Putin Urges Breakthrough In Relations With Ukraine

MOSCOW, Russia -- Russian President Vladimir Putin said he hopes Russia and Ukraine will achieve "real" strategic cooperation soon, the Kremlin press office reported Thursday.

In a letter to congratulate President Viktor Yushchenko on Ukrainian Independence Day, Putin said: "Our people have always been and remain the closest neighbors, bound by strong bonds of friendship and trust. I am positive mutual understanding and compromise will help us tackle unresolved problems and achieve a real strategic partnership in our relations."

Putin said circumstances were favorable for improved cooperation between the two countries, and he highlighted areas of primary concern as including energy, investment and contacts within the Commonwealth of Independent States (CIS), a loose union of former Soviet nations.

Russia has pinned its hopes on Viktor Yanukovych, Ukraine's new prime minister. As a representative of the largely Russian-speaking industrial east of Ukraine, he is seen as someone who can balance the Western-oriented policies being pursued by the Yushchenko government.

Relations between the two former Soviet neighbors were marred by a series of disputes since Yushchenko and his "orange revolution" team came to power in early 2005, the gas price row being the most acute among them.

Russia briefly turned off natural gas supplies to Kiev in early 2006 after Ukraine refused to pay a market price for it. Ukraine and Russia then exchanged accusations, with Ukraine condemning what it called political revenge, and Russia claiming that gas intended for Europe was being siphoned off.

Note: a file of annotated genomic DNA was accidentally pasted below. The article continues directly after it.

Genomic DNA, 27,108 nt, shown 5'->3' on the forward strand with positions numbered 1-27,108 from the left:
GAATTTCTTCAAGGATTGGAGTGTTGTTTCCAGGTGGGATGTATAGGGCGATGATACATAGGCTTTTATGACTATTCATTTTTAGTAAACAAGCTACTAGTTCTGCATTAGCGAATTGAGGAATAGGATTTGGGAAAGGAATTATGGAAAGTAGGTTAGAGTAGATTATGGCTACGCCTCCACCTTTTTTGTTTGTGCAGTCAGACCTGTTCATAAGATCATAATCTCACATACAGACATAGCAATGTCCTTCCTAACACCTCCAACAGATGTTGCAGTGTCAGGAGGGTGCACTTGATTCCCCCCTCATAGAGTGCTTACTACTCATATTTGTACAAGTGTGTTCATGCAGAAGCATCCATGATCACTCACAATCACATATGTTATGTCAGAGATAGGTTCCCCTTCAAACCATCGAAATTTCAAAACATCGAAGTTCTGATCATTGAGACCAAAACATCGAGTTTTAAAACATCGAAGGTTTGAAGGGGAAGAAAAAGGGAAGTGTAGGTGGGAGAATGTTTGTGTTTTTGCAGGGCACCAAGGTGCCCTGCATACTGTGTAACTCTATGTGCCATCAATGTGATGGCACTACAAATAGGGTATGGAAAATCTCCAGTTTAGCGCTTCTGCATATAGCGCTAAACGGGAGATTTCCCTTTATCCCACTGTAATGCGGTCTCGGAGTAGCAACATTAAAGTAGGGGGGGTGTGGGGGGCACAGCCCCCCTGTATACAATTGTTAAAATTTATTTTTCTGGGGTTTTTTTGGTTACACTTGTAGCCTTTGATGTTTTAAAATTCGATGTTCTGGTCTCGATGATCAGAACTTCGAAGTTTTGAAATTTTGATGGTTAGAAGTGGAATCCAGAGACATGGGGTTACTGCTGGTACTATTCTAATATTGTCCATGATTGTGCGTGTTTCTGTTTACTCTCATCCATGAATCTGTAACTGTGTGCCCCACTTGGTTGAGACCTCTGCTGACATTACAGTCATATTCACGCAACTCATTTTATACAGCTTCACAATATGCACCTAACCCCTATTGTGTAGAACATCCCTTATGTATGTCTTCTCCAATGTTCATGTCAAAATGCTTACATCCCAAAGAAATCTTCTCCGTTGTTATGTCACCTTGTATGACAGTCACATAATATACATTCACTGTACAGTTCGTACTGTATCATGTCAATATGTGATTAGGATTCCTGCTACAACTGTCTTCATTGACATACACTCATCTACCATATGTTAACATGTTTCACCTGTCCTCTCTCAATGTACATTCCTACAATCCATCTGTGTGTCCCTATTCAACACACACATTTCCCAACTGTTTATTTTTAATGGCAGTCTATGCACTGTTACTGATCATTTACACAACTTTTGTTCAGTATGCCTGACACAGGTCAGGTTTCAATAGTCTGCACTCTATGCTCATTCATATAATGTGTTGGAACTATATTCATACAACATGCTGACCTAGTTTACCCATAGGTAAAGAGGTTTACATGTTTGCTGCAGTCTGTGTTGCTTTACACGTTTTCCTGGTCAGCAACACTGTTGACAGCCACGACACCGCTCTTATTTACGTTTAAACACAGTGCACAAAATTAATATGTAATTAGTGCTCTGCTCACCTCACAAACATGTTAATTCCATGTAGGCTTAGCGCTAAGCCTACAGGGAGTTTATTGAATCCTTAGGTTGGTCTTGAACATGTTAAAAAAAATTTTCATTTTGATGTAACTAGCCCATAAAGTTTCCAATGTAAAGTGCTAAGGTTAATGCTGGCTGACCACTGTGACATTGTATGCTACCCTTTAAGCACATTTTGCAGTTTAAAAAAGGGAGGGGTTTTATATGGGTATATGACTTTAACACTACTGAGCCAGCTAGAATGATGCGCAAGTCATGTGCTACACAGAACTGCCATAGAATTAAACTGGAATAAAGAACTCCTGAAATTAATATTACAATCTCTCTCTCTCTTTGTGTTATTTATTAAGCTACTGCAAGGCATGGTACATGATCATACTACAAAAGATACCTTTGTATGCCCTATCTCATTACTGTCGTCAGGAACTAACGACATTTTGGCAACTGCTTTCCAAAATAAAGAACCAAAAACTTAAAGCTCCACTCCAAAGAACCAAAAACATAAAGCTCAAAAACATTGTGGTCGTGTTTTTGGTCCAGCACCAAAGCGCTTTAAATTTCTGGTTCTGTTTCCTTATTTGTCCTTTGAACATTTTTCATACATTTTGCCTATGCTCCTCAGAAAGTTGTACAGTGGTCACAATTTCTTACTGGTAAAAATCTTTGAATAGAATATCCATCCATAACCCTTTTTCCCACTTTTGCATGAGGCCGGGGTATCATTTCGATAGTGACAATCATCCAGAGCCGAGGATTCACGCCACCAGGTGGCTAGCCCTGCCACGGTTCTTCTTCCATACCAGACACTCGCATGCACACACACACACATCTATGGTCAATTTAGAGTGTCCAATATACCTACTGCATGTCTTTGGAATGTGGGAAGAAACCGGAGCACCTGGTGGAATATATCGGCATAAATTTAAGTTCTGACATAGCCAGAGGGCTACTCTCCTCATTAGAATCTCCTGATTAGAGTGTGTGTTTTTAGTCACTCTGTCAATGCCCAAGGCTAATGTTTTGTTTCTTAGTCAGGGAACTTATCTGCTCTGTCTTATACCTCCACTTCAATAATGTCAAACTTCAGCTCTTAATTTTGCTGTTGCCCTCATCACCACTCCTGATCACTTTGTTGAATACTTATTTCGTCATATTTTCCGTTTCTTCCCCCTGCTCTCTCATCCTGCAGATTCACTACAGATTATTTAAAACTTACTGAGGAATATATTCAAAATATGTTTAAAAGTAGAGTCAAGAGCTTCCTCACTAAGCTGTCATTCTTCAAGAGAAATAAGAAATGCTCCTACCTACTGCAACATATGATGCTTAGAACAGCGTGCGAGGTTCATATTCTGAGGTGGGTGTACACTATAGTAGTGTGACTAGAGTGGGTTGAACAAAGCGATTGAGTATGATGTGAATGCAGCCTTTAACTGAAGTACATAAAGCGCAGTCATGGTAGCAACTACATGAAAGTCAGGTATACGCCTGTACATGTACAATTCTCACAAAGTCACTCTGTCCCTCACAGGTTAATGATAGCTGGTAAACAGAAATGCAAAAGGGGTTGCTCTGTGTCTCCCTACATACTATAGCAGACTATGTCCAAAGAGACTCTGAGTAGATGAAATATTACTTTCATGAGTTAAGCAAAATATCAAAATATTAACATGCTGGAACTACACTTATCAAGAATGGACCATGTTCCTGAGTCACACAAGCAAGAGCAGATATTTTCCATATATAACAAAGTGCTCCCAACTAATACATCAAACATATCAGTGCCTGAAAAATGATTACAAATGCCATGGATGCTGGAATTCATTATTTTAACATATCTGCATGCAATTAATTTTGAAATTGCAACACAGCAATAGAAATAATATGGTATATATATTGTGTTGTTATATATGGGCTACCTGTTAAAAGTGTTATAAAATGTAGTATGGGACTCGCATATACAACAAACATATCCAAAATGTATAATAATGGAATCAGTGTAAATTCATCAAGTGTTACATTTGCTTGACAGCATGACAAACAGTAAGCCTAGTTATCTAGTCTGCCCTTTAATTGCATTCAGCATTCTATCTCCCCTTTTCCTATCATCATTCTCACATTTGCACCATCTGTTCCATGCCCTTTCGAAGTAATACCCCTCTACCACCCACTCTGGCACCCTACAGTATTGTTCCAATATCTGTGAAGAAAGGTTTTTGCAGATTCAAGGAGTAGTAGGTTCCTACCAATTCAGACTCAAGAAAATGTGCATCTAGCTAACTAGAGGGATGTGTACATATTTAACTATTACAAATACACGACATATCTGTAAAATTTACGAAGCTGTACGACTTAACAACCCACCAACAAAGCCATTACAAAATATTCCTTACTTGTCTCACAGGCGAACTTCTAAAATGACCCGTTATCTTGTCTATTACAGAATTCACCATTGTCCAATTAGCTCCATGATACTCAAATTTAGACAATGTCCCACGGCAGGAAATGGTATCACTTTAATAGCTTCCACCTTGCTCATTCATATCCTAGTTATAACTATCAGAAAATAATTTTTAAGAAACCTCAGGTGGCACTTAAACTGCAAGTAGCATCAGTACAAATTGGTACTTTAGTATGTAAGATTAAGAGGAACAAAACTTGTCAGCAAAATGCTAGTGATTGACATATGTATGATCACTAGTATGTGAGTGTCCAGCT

Yanukovych, who was confirmed as premier in early August, made his first official foreign visit to Russia. He later said a compromise price for natural gas, crucial to Ukraine's fuel-intensive heavy industry, would not be raised further this year, though the price for 2007 had yet to be negotiated.

While in Russia, Yanukovych also said the two countries should intensify talks aimed at establishing a common economic space. The project -- which also involves Kazakhstan and Belarus -- has been criticized by pro-Western politicians in Ukraine, who have pushed for European integration, for allegedly being dominated by Russia.

But Yanukovych toned down his pro-Russian rhetoric since a national unity agreement was signed with the "orange" team in late July, ending the protracted political crisis in Ukraine.

Source: RIA Novosti